3. Results

All the monitoring variables were taken as potential environmental indicators (PEIs). A pool of attributes consisting of 8 water variables (pH, DO, COD, DIN, SRP, PETRO, Cd, Hg) and seven sediment variables (Sulphide, TOC, PETRO, TKN, TP, Cd, Hg) were established. Due to the limited pre-reclamation sediment data (there were 12 sediment sampling sites in 2013 but only 5 in 2010), the temporal fluctuation intensity of the variables could not be calculated at every site. To deal with this issue, the study area was divided into four sub-regions: North, Center, South, and Far, each includes at least one sediment sampling site and several water sampling sites in both years (Figure 4). The spatial averages of each variable during pre- and post-Phase I periods were calculated in each sub-region. Then Equation (3) was used to obtain the sub-region’s overall temporal fluctuation intensity. Given that the temporal fluctuation intensity of a variable at any sampling site can be approximately represented by the overall value of the sub-region in which the site is located, the matrix T in the study area could be obtained. The matrix D and P were constructed using Equations (1) and (2), respectively, with the data set measured in September 2013 (Table 2) to highlight the spatial distribution and environmental quality of the variables post the Phase I reclamation and avoid overuse of the historical data. Thus, the measurement vectors in the C-Space could be built according to Equation (4).
The pollution status (p), temporal variation (t), and spatial variation (d) of all the PEIs are illustrated in the box charts shown in Figure 7. Both pollutant statuses and temporal fluctuation intensities show strong variations among the measured variables, while the spatial variations appear closer to each other. The variable measurements could meet the water and sediment quality objectives in general, except for DIN (p ranged from 0.51 to 1.81); at all of the sampling sites, PETRO in the water column significantly rose (t ranged from 0.44 to 0.68) and Hg in the sediment experienced a huge change (t ranged from −0.98 to −0.91) post the reclamation.
The distance correlations among the variables were calculated using Equations (5)–(8) and are shown in Table 3.
The Kaiser Meyer Olkin test (KMO) was first performed to measure the sampling adequacy for the appropriateness to proceed with a factor analysis. The KMO result was 0.884, confirming the sampling to be adequate for the PCA analysis. The MPCA was then conducted to select the representative quality indicators to construct the KEIs from the pool of PEIs.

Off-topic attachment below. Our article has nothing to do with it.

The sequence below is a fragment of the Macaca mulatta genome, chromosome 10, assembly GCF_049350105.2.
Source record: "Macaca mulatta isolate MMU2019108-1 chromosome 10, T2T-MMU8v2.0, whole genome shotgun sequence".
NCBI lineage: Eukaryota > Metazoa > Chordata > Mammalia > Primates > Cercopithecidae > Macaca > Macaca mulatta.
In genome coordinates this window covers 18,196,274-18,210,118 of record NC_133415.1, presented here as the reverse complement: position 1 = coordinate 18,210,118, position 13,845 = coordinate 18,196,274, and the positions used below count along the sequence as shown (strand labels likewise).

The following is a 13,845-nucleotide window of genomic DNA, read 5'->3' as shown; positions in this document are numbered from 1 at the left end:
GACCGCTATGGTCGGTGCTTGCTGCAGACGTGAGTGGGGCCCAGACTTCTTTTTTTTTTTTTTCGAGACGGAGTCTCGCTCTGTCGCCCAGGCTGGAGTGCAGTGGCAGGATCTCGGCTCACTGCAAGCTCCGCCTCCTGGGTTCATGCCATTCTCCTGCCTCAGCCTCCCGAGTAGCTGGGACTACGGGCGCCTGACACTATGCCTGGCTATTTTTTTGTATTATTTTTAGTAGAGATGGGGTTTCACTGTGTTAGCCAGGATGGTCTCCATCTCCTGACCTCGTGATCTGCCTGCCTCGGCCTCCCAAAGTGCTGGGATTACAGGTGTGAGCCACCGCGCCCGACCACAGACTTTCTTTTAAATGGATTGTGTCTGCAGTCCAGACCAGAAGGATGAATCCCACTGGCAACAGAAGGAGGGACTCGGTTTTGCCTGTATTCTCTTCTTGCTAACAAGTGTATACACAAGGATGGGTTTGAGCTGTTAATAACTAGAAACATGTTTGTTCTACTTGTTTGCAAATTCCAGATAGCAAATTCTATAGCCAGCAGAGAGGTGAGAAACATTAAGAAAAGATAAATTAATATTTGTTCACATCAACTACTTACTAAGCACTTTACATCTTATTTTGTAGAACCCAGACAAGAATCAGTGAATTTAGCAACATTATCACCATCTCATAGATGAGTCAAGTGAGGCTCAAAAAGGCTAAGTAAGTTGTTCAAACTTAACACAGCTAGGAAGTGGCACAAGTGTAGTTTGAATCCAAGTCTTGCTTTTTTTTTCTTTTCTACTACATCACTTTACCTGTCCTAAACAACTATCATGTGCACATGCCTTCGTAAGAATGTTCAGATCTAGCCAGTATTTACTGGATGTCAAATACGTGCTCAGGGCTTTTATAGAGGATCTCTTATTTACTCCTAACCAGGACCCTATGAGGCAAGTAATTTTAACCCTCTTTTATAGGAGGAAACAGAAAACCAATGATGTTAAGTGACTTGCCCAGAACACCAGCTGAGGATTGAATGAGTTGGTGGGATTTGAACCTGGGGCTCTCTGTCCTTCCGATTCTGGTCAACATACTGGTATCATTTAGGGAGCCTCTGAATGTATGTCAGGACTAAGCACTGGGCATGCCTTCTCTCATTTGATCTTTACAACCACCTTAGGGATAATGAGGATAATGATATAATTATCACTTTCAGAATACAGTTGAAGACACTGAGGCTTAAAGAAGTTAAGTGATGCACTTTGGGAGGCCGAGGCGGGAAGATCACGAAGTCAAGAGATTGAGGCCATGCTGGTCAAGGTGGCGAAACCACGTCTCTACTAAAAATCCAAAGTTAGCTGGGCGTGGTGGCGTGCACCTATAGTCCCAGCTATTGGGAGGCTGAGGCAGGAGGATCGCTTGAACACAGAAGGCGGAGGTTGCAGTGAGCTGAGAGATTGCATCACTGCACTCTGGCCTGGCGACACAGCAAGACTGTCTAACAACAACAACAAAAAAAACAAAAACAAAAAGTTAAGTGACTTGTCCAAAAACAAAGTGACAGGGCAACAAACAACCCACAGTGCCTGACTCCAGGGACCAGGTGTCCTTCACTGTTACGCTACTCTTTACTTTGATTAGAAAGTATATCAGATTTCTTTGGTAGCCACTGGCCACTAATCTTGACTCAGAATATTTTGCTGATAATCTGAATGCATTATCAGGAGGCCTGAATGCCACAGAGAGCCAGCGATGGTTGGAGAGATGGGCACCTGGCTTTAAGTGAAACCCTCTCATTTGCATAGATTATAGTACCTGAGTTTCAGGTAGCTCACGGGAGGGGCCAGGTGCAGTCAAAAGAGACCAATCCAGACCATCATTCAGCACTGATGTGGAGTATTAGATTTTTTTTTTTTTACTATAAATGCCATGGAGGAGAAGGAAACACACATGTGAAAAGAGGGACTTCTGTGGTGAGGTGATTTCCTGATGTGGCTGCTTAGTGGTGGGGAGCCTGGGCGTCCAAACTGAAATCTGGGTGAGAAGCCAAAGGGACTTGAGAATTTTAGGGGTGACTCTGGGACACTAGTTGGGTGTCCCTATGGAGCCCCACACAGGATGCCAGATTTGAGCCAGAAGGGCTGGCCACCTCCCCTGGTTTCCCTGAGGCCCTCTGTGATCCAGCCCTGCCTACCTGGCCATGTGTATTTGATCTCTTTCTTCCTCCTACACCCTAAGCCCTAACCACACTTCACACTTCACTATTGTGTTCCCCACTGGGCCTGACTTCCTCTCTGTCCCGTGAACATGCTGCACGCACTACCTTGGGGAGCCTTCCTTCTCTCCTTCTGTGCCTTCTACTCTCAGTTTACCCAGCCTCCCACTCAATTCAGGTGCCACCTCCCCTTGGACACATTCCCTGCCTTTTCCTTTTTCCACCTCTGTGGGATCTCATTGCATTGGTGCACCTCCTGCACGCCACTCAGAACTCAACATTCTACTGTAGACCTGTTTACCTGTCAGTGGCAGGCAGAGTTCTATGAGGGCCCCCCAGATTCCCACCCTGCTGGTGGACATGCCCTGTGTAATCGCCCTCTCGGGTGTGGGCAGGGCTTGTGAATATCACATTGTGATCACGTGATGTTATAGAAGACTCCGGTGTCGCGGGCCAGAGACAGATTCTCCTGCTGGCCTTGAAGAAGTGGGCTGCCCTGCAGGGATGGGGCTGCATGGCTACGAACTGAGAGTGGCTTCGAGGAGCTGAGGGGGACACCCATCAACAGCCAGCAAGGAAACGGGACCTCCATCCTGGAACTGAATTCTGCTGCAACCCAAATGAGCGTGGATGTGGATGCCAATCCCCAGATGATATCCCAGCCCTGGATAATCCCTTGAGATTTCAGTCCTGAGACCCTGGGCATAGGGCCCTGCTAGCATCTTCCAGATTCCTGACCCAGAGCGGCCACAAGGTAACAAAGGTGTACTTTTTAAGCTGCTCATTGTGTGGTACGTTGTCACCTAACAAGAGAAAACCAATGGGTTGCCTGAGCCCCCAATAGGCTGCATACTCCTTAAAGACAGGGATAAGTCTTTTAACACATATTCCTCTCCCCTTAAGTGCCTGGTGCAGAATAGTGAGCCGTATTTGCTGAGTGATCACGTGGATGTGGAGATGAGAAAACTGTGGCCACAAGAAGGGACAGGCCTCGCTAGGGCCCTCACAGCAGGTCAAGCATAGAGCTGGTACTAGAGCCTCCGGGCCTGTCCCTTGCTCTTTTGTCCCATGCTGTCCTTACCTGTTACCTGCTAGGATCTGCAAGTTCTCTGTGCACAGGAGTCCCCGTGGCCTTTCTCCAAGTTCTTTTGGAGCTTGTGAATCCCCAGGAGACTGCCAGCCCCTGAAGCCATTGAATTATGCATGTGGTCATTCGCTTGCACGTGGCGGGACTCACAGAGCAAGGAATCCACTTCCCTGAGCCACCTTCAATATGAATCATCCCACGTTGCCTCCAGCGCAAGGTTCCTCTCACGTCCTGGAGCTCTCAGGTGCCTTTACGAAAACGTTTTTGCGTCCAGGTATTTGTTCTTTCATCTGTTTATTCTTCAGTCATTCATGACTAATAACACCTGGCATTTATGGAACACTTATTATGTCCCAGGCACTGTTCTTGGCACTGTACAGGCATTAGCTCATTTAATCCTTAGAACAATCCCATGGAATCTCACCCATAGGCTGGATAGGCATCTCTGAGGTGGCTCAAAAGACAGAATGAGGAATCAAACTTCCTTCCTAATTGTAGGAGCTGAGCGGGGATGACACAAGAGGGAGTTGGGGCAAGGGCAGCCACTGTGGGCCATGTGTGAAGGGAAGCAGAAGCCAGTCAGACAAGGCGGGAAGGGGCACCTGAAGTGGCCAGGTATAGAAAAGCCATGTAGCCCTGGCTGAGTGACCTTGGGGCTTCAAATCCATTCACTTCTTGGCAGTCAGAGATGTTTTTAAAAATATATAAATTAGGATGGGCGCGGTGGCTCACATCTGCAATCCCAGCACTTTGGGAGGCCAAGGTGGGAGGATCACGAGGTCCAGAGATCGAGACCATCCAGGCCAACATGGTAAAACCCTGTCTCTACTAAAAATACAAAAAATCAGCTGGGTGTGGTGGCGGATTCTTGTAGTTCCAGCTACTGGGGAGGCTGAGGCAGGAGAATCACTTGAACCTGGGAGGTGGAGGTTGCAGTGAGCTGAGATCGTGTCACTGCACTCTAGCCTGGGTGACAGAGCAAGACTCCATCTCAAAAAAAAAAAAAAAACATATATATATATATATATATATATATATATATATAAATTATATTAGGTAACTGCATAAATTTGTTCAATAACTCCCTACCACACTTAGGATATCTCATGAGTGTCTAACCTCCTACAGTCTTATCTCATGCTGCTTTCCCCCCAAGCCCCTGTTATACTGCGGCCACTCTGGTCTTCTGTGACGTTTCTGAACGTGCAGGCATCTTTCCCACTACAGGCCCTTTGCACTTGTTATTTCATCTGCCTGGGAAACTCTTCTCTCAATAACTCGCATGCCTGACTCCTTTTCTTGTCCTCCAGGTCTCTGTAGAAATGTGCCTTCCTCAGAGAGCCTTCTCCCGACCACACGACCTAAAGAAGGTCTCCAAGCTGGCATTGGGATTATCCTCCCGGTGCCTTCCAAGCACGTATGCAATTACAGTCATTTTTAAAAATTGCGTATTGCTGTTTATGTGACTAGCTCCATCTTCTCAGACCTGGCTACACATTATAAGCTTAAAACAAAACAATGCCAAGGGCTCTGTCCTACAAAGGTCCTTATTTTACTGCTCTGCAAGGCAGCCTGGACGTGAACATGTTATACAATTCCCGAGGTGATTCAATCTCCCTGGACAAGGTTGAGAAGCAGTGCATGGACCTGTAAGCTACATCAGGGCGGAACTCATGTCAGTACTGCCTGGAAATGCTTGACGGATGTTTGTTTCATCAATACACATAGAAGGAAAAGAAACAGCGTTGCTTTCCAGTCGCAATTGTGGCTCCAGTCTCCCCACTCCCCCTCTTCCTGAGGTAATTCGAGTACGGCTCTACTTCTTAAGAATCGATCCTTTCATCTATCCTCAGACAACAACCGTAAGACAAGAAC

The results presented in Table 4 show that the first four PCs accounted for 79.71% of the total characteristics of the coastal marine system, and the extraction rate of different variables ranged from 73.82% to 92.14%. Therefore, these PCs contained the primary information of the original data set. The order by which the PCs were interpreted was determined by the magnitude of their eigenvalues. The first PC explained 57.52% of the variance. The factor loadings of all the variables in the first PC were positive and showed relatively narrow differences. PC1 included six highly weighted variables of which the factor loadings were within 10% of the highest one: CdW (0.288), pHW (0.273), DOW (0.283), HgW (0.278), SulphideS (0.268), and TOCS (0.267). It also had the moderate loadings from DINW (0.251), CODW (0.250), TKNS (0.254), and TPS (0.252), which could be explained by nutrient condition in the water column and sediment. The highest loading from CdW was the result of significant correlation that existed among pHW, DOW, SRPW, CODW, HgW, TKNS, SulphideS, CdS and CdW (Table 3). Because all of the highly weighted variables comprised in this component were significantly correlated (dCor > 0.6 and ϸ < 0.01) with CdW except TOCs (see Table 3), PC1 could be identified as the “aqueous toxin and organic pollution component”.
The second PC explained 9.14% of the variance with high factor loading from DINW (−0.479) and a moderate factor loading from pHW (−0.399), DOW (−0.325), SRPW (0.390), SulphideS (0.323), and TOCS (0.316). PC2 could be identified as the “eutrophication component” since it mainly explained variations in characters that are related to the marine eutrophication. In PC2, DINW correlated strongly with pHW (dCor = 0.918 and ϸ < 0.01) and DOW (dCor = 0.826 and ϸ < 0.01), and weakly with SRPW (dCor = 0.373 and ϸ > 0.05), SulphideS (dCor = 0.374 and ϸ > 0.05) and TOCS (dCor = 0.495 and ϸ > 0.05) (Table 3). The negative loading of DINW and DOW in PC 2 and their strongly interrelationship were perhaps due to nitration/denitrification in the coastal region. This also suggests that an increasing in DO concentration would favor the nitrogen process, thus increasing the DINW value.
The third and fourth PC explained 7.24% and 5.81% of the variance with high factor loading from PETROW (0.574) and HgS (0.517), respectively, and could be termed the “construction pollution component” as well as the “sedimentary toxin component”. The sum of correlation coefficients of PETROW (7.595) and HgS (8.129) were the lowest in the water and sediment variables, respectively (see Table 3). Except for CdS, the dCor of PETROW with any other measurement variables was less than 0.60. It was the same for HgS except for with TOCS. This showed that these two indicators were relatively independent among the measured variables.